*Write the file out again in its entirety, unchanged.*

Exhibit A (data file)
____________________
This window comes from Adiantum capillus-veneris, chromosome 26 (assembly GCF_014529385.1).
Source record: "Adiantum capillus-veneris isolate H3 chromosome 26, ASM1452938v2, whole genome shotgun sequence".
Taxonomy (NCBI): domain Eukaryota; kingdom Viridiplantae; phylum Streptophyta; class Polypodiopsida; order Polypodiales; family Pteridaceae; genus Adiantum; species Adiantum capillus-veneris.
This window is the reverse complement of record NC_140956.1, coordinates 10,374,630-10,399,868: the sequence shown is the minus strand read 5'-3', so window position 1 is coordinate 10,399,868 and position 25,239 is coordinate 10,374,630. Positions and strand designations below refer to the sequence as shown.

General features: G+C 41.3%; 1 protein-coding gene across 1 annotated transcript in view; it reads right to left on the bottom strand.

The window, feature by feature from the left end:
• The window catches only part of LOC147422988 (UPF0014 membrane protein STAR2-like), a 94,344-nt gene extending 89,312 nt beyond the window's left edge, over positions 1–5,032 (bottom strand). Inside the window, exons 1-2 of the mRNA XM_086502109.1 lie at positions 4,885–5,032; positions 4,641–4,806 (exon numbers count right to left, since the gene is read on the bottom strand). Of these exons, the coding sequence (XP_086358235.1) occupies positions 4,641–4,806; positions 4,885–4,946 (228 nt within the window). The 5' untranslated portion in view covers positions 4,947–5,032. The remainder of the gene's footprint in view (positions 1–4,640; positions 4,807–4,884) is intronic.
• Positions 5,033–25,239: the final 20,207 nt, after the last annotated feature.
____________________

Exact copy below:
This window comes from Adiantum capillus-veneris, chromosome 26 (assembly GCF_014529385.1).
Source record: "Adiantum capillus-veneris isolate H3 chromosome 26, ASM1452938v2, whole genome shotgun sequence".
Taxonomy (NCBI): domain Eukaryota; kingdom Viridiplantae; phylum Streptophyta; class Polypodiopsida; order Polypodiales; family Pteridaceae; genus Adiantum; species Adiantum capillus-veneris.
This window is the reverse complement of record NC_140956.1, coordinates 10,374,630-10,399,868: the sequence shown is the minus strand read 5'-3', so window position 1 is coordinate 10,399,868 and position 25,239 is coordinate 10,374,630. Positions and strand designations below refer to the sequence as shown.

General features: G+C 41.3%; 1 protein-coding gene across 1 annotated transcript in view; it reads right to left on the bottom strand.

The window, feature by feature from the left end:
• The window catches only part of LOC147422988 (UPF0014 membrane protein STAR2-like), a 94,344-nt gene extending 89,312 nt beyond the window's left edge, over positions 1–5,032 (bottom strand). Inside the window, exons 1-2 of the mRNA XM_086502109.1 lie at positions 4,885–5,032; positions 4,641–4,806 (exon numbers count right to left, since the gene is read on the bottom strand). Of these exons, the coding sequence (XP_086358235.1) occupies positions 4,641–4,806; positions 4,885–4,946 (228 nt within the window). The 5' untranslated portion in view covers positions 4,947–5,032. The remainder of the gene's footprint in view (positions 1–4,640; positions 4,807–4,884) is intronic.
• Positions 5,033–25,239: the final 20,207 nt, after the last annotated feature.